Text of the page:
This is only the second year that Topps has issued its Archives set in the current format, and it was already one of my most anticipated sets of the year. I’ve made no secret of my love for cards of current players in vintage designs, thus the very very nature of the Archives and 2013 Topps Archives RuizHeritage brands unquestionably makes them must-own sets. There is very little that Topps can do to actively ruin the experience of collecting those cards — not that they can’t make some very notable mistakes, but more on that I progress in this review.

Unfortunately, the change in performance for the team means a drop from last year in the number of Phillies in the base set. With only six cards (down from last year’s 11), there’s no real way to complain about the player selection. Ruiz was an All-Star last year, Schmidt is now a staple in all Topps sets in which he can realistically appear, and when Topps was first determining player selection, choosing each of the Three Aces was something of a no-brainer. Given Ryan Howard’s status in the hobby since his rookie season, selecting him to round out the Phillies made sense. Having said that, Topps did a terrible job when it came to properly scattering the six players across the four designs in the set — none of them appear in the 1985 design. This really is an unforgivable oversight. There are thirty teams, and each of the four designs in the base set contains 50 cards. So long2013 Topps Archives Halladay as a team has at least four players in the set, it should be represented in each of the designs. I was especially annoyed by this sloppiness in set construction as the 1985 set is one of my all-time favorites. My annoyance only amplified when I realized that both Howard and Halladay appear in both the 1972 design and the Topps 1972 Minis inserts to the regular Topps set. I’m not quite sure why Topps felt the need to give double-duty to the design this year, but as much as I love retro-themed cards, I really would have appreciated more variety in Topps’s efforts this year. (Because of this and the fact Topps does reuse photos quite frequently, I almost feel like I should applaud Topps for managing to avoid using the same photos in both the minis and the 1972 portion of the Archives set.)

Just as an aside, I feel like I have to give Topps credit for getting the color scheme right for the Phillies in the 1982 design. In the 2005 Topps All-Time Fan Favorites set, they rather amazingly used the wrong colors for the Bob Dernier card, listed his position as “3rd Base” (a position he never played in his entire professional career), and used a hatless photo to boot — something that typically only happened when a player had just changed teams. It’s almost as if they intended the card to be a Cubs card (it has the correct Cubs colors and Dernier did get traded to the Cubs after the 1983 season), changed their mind at the last second, and couldn’t be bothered to properly fix anything on the card’s border, other than the team name. This may well be Topps’s worst Phillies card ever.

2013 Topps Archives Hamels2005 Topps ATFF Dernier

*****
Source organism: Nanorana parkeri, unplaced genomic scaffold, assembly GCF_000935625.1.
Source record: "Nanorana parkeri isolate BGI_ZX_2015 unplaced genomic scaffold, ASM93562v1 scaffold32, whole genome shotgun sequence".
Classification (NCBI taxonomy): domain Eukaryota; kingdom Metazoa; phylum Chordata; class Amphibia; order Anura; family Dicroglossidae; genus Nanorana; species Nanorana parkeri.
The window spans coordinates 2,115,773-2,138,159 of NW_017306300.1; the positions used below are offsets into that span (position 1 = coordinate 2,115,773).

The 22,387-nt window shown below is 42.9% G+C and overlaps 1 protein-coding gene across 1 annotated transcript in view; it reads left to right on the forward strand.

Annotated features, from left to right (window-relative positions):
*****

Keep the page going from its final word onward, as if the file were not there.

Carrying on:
As with last year’s set, all the retired Phillies in the high-numbered Fan Favorites SPs in the main set are really just non-autographed versions of the Fan Favorites autographs. With that in mind, it’s nice to see Juan Samuel finally receive a Phillies autograph card. By using the 1987 Topps design for it, Topps managed a rather subtle nice touch in that it also used the ’87 design for Von Hayes’s first Phillies autograph card in last year’s Archives set. It’s also nice to see the inclusion of Larry Bowa, 2013 Topps Archives FFA Bowa Autoeven though the slightly blurry, in-action photo on the card looks like it belongs in the 1973 set and not the 1978. Given his long-standing status with the team, I’m actually surprised he hasn’t shown up more often in such Topps sets. Furthermore, with only one other autograph card to his name, having more autograph cards is quite welcome. The same is not entirely true, however, for Daulton’s appearance. Yes, he is the epitome of “Fan Favorite,” but as I’ve stated before, there are a plethora of deserving retired Phillies who have yet to appear as a Phillie on an autograph issue, and Daulton has appeared on over a dozen different autograph cards to date. To add insult to injury, Topps continues to use the same crappy 1992 template it used with last year’s Mitch Williams Fan Favorites cards. The colors are too light — so much so that Daulton’s name is actually hard to read — and the font for the team name isn’t even close to how it looked on the actual 1992 cards.

1992 Topps Daulton2013 Topps Archives Daulton

(2013 Archives card on right — at least they used a picture of Daulton in an era-correct uniform for the card design, as opposed to previous efforts)

In the past, I’ve placed cards such as these in the same binder pages as the original cards. And while I will do so with the Samuel and Bowa cards, I won’t be doing it with this Daulton card.

Unlike the Daulton card, there’s lots to love about most of the other inserts. Understandably, Topps paid special attention to the 1983 set with its 1983 All-Stars and Dual Fan Favorites inserts. The All-Stars subset in the 1983 Topps set is wonderful design, and it’s nice to see it used with Schmidt in an (again) era-correct uniform (the lack of patch of his left sleeve means that it must be from before 1983). The Dual Fan Favorites is a nice tweaking of the Super Veteran subset from the ’83 issue. However, while they look nice, I think I would have preferred to see Topps leave the Super Veteran concept completely intact. It’s hard to believe, but Jimmy Rollins has been a Phillie for a longer period (2000-2013) than Schmidt was when he appeared in this subset back in ’83 (1972-1983). Just imagine how a Rollins Super Veteran card would have looked.